Wednesday 20 April 2016

3 Poems by Olivia Lewis


In the kitchen, the ramequin
Sits and in its white angelic
Placidity, holds forth and
Sings, and its insufflation
Makes the soufflé rise
Drenched in unswept notes. 

The ceramic is secretive
Unperturbed and silent.
We do not hear it meloving
To the dough as it rises,
So softly we cannot hear,
When we are dead asleep. 

It sings of the air, warm
And real, of the kitchen,
And the fireplace, of seals and surf
Owls that fly too high and clatter against the moon.
And of coral, morning,
Orange juice, and sand witches. 

But mostly it warns of
The sooterlings that creep
Down the chimney
At midnight to
Flavor the dough with the
Zesty relish of life, and
The sweet tangy wallop of
Forgotten dreams. 

The Old Cowboy 

He ate a plucked peach
By the sycamore tree, with
Its soft texture,
Like armadillo fur
And the peach fuzz fizzled
In the sweet spring breeze
That was plumper and fuller
Than the peach could ever be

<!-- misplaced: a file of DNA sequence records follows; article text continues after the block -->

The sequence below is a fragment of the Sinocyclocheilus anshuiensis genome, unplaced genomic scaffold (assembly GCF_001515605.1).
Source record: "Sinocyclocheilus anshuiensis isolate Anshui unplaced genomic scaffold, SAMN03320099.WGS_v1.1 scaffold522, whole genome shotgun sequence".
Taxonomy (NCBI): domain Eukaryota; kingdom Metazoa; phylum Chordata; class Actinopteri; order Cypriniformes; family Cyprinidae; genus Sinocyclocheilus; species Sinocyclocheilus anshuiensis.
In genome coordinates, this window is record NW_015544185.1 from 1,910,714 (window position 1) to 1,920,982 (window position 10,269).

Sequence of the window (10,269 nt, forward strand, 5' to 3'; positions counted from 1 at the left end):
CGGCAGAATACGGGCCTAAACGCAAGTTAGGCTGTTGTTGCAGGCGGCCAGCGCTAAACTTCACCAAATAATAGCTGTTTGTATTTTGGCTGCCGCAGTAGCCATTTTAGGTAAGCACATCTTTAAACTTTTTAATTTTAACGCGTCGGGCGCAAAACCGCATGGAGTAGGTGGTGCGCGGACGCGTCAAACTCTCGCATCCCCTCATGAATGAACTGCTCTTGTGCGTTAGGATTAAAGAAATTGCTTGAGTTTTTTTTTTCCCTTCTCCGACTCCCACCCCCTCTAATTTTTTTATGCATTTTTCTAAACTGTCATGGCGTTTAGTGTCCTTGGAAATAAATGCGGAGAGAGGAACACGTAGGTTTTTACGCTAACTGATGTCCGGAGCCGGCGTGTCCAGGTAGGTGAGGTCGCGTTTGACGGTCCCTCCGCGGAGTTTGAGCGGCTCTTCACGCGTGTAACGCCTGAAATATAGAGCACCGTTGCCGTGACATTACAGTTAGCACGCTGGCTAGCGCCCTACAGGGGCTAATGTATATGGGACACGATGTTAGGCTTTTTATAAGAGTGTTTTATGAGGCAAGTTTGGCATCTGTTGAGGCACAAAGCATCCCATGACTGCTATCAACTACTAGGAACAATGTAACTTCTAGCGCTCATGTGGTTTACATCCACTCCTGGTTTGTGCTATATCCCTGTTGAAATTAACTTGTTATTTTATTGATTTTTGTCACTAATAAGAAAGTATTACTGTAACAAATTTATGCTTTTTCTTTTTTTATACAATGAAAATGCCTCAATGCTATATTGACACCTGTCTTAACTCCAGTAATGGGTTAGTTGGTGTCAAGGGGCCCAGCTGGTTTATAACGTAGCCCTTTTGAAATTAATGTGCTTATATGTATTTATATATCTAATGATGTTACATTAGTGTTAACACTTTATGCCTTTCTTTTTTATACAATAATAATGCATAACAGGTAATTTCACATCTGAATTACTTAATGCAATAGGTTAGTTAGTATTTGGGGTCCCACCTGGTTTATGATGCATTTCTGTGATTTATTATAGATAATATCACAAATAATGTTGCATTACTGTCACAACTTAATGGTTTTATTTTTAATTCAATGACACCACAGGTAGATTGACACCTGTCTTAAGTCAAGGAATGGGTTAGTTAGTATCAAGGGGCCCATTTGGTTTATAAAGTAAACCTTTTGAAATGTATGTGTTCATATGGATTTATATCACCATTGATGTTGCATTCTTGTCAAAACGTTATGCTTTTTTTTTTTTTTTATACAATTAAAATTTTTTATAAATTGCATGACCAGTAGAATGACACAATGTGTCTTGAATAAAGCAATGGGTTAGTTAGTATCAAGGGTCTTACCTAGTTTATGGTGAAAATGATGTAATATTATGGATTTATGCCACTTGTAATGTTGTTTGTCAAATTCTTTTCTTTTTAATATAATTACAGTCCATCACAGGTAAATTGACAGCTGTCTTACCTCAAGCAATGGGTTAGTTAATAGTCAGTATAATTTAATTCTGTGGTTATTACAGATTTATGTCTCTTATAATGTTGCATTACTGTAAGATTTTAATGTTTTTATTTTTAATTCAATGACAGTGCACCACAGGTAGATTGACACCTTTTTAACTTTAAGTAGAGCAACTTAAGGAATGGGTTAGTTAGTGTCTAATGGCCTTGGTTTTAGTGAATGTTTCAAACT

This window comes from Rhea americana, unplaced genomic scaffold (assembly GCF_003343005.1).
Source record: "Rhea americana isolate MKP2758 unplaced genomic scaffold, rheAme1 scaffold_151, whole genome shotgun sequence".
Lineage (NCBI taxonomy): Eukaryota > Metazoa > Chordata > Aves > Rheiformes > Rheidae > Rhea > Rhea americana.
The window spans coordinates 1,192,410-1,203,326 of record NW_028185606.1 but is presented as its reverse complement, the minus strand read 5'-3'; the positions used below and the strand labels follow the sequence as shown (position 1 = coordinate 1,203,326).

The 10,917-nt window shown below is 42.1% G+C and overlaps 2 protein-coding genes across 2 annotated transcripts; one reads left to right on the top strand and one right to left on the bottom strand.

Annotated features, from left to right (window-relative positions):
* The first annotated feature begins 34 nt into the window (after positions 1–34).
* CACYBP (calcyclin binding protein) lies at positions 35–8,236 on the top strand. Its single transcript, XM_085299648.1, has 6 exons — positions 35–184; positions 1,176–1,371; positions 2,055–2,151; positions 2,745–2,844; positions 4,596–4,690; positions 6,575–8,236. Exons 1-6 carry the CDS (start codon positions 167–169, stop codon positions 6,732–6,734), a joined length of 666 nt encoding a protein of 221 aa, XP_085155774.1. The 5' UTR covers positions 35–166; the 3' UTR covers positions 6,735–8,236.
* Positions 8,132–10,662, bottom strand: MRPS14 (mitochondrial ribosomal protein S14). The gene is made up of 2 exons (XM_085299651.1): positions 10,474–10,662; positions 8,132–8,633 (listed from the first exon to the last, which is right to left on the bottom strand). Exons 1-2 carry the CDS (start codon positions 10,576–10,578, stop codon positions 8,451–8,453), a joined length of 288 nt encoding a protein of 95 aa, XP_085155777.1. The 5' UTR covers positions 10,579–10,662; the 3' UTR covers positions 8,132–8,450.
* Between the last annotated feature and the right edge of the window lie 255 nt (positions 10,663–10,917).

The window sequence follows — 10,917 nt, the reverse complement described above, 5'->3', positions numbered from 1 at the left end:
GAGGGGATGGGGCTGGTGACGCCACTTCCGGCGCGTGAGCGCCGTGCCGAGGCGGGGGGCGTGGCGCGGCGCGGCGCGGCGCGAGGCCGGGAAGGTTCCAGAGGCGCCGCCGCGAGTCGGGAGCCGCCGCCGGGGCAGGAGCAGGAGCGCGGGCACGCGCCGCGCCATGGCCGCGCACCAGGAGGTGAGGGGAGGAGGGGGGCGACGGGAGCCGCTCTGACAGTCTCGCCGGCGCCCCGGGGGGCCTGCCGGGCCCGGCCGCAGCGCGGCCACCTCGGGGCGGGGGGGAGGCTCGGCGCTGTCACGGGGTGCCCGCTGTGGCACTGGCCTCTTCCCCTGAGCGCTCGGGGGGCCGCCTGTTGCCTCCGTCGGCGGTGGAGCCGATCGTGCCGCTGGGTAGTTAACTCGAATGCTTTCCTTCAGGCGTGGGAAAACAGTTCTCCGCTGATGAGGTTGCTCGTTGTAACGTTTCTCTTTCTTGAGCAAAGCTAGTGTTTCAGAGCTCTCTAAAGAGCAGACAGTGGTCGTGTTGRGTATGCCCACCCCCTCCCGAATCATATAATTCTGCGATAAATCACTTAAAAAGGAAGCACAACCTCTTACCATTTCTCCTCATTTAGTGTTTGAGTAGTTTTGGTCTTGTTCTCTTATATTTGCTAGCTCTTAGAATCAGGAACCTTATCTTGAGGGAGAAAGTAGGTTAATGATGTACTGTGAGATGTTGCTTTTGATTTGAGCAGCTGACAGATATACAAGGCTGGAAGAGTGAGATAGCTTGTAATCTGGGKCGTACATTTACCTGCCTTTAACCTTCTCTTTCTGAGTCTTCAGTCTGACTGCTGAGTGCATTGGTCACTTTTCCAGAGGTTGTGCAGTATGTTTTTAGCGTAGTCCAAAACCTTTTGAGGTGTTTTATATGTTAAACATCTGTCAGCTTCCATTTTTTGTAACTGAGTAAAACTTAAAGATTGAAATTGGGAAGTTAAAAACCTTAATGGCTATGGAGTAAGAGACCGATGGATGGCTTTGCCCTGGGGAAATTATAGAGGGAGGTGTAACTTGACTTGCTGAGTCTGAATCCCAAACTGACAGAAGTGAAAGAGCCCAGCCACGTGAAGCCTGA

Swollen torrents in the cleft
Canyon cruel as a spider’s weft
All these things in the round
World, in the bite of a fruit
By the Mississippi. 

If You and I Lived Above the Sky 

The refraction of ice skitteringly swooned
Like the knife that shattered the moon 

In time to the twang of a Grecian lyre
And the lofty orange of the tambourine 

The moon swayed, a precarious dance
Among the fragments, it dipped and caroused 

Darkness swooped down on charcoal wings
And light rose up on simple things. 

Spotlights gleamed on the dark orcas in the midnight sea
In the night, the glint of the waves cast fairy keys 

And you and me, the sharks soared by
Underneath the surface, 

And the swimmer curled by
while the world was high.


Olivia Lewis is a writer and student of biological sciences in Charlottesville, Virginia. She is chief editor of Aleola Journal of Poetry and Art, a print publication in its third y ear. 

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